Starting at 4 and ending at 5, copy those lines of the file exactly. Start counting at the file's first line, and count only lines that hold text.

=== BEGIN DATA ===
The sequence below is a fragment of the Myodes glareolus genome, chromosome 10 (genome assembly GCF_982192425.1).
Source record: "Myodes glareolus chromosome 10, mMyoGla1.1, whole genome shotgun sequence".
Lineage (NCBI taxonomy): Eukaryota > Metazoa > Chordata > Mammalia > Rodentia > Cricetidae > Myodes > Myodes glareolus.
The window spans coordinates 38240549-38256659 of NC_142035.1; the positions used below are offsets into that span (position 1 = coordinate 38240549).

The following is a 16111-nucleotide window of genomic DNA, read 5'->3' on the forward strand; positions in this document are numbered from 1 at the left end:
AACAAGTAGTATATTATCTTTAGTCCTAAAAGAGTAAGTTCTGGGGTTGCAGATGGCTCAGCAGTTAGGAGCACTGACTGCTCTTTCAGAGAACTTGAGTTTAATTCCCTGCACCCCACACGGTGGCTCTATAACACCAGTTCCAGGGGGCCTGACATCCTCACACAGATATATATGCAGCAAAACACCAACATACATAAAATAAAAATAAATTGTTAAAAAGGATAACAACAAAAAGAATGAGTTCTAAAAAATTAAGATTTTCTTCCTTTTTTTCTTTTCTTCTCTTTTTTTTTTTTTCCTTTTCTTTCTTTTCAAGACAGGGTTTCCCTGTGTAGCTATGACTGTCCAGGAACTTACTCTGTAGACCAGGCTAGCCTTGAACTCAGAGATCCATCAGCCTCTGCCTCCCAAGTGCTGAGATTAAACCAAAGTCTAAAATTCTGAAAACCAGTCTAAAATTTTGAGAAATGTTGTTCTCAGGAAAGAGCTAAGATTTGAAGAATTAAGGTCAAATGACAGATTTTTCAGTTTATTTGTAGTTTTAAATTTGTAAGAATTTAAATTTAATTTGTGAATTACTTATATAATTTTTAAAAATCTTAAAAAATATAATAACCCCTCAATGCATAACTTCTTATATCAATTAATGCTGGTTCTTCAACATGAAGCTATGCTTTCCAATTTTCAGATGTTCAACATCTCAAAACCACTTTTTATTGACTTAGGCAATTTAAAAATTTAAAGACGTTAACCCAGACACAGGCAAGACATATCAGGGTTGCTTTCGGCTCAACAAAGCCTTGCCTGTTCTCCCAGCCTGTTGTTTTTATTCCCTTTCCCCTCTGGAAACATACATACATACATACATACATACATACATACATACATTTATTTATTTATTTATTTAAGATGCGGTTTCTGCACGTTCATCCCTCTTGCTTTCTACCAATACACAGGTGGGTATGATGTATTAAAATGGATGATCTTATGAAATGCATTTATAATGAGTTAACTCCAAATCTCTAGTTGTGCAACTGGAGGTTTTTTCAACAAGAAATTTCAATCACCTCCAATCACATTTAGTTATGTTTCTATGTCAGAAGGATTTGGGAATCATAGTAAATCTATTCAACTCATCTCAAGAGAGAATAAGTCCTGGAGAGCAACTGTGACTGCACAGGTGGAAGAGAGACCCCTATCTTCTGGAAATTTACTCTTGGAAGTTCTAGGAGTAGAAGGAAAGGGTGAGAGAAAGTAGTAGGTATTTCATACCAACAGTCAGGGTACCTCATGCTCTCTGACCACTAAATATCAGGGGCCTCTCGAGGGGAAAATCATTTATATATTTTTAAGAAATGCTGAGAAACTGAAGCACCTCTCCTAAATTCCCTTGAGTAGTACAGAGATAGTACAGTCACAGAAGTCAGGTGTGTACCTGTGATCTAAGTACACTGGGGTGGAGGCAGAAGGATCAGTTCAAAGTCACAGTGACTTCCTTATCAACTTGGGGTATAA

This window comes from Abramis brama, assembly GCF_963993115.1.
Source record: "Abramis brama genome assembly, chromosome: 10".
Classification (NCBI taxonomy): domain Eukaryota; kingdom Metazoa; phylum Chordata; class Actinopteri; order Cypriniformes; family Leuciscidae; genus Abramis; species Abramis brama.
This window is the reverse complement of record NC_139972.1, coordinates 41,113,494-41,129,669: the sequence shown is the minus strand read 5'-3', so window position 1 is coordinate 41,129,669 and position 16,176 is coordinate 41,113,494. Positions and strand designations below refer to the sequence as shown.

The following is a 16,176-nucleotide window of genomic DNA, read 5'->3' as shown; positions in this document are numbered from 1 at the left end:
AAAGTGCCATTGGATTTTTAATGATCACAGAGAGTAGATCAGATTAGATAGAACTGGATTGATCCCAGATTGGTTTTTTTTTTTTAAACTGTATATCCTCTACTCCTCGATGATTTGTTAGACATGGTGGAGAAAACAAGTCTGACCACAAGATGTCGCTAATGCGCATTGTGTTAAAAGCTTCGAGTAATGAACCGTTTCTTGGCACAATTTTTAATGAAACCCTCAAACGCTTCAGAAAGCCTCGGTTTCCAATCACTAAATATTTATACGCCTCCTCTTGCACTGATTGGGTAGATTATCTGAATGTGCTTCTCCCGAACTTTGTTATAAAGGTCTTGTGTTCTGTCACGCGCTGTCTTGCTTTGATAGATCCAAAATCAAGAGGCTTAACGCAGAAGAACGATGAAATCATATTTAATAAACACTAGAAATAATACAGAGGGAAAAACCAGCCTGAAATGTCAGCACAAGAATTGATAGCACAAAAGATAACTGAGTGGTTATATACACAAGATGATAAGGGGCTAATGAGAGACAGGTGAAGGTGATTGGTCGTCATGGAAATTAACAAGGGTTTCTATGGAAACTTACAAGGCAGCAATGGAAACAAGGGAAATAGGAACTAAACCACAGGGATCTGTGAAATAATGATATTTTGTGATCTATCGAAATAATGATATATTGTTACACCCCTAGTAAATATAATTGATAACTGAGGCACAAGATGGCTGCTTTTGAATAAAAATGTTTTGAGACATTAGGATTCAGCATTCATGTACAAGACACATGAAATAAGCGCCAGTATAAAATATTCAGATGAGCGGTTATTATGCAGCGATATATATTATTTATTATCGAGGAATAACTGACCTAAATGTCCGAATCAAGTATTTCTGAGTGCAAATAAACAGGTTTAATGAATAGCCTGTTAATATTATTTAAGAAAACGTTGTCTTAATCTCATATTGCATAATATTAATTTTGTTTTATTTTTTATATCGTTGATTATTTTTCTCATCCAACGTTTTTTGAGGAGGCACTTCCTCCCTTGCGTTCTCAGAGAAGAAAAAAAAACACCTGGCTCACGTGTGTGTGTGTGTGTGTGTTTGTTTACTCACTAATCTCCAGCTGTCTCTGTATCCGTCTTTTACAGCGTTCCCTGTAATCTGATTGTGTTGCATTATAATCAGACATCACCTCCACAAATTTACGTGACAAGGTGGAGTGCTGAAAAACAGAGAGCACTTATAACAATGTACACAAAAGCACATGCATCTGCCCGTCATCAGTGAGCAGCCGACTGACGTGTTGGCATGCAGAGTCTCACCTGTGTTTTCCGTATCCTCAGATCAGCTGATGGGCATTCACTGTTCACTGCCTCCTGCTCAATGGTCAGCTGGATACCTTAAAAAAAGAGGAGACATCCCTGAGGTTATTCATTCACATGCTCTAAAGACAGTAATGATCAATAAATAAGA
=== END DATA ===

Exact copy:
The window spans coordinates 38240549-38256659 of NC_142035.1; the positions used below are offsets into that span (position 1 = coordinate 38240549).

The following is a 16111-nucleotide window of genomic DNA, read 5'->3' on the forward strand; positions in this document are numbered from 1 at the left end: